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For Great Britain there were two pivotal battles in the Second World War. One was the Battle of Britain. The other was El Alamein. There, in October 1942, in a remote part of the desert between Libya and Egypt, at a place named only for the sake of its nondescript railway station, and after a year of stalemate, the British army under the command of General Montgomery won an epic battle of attrition with Rommel's Afrika Korps. If the first kept Britain in the war to stand a chance of fighting Hitler, El Alamein turned the tide, after several years of retreat and defeat, that set the Allies on the road to future victory. Like the Battle of Britain, moreover, Alamein has taken its place in history as more than just a military battle: it has become a national myth. Where 1940 was consecrated by Churchill as "their finest hour", Alamein has been enshrined for posterity as "the end of the beginning" - as the line in the sand that Hitler's forces were ultimately unable ever to cross. Now, Stephen Bungay, author of The Most Dangerous Enemy, the history of the Battle of Britain Aurum Press published in 2000 that has already been acknowledged as the standard work on the subject, unlikely to be surpassed for its comprehensiveness and authority, has written a new and immensely readable history of Alamein. Like Stalingrad, Alamein is a book for the general reader: a superb narrative that covers every aspect of the battle: the political context that urgently demanded a military victory for Churchill as his government's fortunes reached their lowest ebb; the technological contest between the German tanks and the British artillery; the soldiers' war - a phantasmagoric blur of thunderous cannonade, swirling sand and baking heat; and the meeting of two evenly-matched military minds as the brilliant but mercurial Rommel faced the fastidious, dapper Montgomery across the desert more

Product details

  • Hardback | 256 pages
  • 137.2 x 215.9 x 30.5mm | 498.96g
  • Aurum Press Ltd
  • London, United Kingdom
  • English
  • Illustrated
  • illustrated edition
  • 16pp b&w plates
  • 1854108425
  • 9781854108425

About Stephen Bungay

Stephen Bungay is the author of The Most Dangerous Enemy (Aurum 2000). He now works in executive education, specialising in military history and modern management practice. He lives in more

Review Text

Following his acclaimed history of the Battle of Britain, Bungay now turns his attention to the other great British triumph of the Second World War - El Alamein. In the North African desert in autumn 1942, the British Eighth Army under General Montgomery defeated Rommel's Afrika Korps in an epic battle. For anyone who has any military experience or memories of the Second World War this is an unputdownable account. Indeed, it should be required reading for everyone, especially for the fourth chapter, entitled 'The Soldiers' War', which provides a graphic and realistic account of the conditions experienced by front-line troops. This book is not just an account of a battle, but provides a broad sweep of the events which led up to it, and a less sweeping account of its aftermath. It also puts the whole desert war in perspective in relation to the war as a whole. Bungay shows how compared with the Wehrmacht the British (and Commonwealth) armies were ill-prepared and undertrained. Montgomery was a prickly egotist, and few will disagree with Bungay's critical summation, but none who encountered him will ever forget his dynamic and inspiring leadership. His ruthless weeding out of the incompetent went far below senior commanders and transformed the Eighth Army. While Rommel was expert at exploiting opportunity, Montgomery's genius lay not only in his preparation for battle, but in sticking to his intentions. Of course, and quite rightly, much is made here of supplies and air superiority, but in the end battles are won by the bloody clash of infantry. If there is a criticism to be made of this gripping analysis, it is in a neglect of those whose bayonets and raw courage actually did the job. The British soldier, at the worst of times, never lost confidence in his own ability, only in those who led him. Montgomery restored his belief. This is a brilliant account of Alamein and all the issues surrounding it - political, military and technological. Highly recommended. (Kirkus UK)show more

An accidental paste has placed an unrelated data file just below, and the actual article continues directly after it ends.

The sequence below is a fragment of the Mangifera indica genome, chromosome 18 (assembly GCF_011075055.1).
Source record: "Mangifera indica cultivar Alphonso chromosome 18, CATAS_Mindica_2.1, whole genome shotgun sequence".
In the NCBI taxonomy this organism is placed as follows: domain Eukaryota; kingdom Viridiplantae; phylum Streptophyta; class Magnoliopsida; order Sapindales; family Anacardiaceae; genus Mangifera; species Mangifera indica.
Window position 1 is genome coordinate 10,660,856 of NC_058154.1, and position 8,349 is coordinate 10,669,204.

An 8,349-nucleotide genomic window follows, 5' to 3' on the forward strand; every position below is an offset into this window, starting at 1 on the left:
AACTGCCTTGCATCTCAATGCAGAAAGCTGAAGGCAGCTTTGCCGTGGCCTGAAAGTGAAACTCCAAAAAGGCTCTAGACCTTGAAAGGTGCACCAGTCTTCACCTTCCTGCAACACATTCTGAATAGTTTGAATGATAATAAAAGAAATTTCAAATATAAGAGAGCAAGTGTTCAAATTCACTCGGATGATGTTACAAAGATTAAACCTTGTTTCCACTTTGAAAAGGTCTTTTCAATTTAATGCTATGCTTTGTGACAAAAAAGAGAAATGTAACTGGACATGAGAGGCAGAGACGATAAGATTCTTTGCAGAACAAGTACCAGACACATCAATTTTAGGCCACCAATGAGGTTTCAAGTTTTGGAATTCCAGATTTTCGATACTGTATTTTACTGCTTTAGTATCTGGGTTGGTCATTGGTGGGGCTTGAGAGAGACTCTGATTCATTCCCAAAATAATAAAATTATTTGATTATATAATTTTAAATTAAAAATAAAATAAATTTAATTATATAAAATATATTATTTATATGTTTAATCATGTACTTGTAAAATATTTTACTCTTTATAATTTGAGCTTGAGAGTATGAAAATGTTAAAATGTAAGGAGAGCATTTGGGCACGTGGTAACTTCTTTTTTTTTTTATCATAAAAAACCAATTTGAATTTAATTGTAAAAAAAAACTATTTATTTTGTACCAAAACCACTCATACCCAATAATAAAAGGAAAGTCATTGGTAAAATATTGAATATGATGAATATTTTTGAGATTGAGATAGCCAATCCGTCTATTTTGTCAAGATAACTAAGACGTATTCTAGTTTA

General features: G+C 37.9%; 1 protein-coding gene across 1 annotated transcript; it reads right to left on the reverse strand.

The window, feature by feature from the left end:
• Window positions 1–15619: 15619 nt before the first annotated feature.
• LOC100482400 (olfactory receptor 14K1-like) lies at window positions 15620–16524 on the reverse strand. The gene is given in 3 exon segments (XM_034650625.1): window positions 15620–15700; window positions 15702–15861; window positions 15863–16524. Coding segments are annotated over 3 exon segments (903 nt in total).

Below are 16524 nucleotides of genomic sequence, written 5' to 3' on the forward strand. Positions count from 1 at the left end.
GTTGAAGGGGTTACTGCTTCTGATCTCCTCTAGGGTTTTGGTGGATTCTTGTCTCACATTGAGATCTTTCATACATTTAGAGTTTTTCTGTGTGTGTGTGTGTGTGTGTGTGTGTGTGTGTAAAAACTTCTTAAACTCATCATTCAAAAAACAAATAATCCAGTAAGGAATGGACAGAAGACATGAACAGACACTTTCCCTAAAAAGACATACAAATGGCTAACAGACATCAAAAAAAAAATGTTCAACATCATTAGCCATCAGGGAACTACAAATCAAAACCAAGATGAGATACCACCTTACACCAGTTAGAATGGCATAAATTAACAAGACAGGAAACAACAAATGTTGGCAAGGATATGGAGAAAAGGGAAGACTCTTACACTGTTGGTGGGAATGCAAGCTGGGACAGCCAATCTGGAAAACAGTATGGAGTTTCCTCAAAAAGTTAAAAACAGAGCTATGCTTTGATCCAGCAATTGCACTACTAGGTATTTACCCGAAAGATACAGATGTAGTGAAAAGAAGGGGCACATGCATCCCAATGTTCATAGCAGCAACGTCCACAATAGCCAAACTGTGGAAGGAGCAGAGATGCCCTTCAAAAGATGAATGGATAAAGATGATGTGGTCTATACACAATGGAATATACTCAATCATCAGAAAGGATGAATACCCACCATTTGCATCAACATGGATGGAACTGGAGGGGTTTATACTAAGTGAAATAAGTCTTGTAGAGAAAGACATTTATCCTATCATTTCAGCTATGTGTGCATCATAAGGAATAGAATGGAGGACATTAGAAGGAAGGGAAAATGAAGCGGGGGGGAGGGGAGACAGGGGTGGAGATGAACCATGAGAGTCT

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41 ratings
3.97 out of 5 stars
5 27% (11)
4 49% (20)
3 20% (8)
2 5% (2)
1 0% (0)
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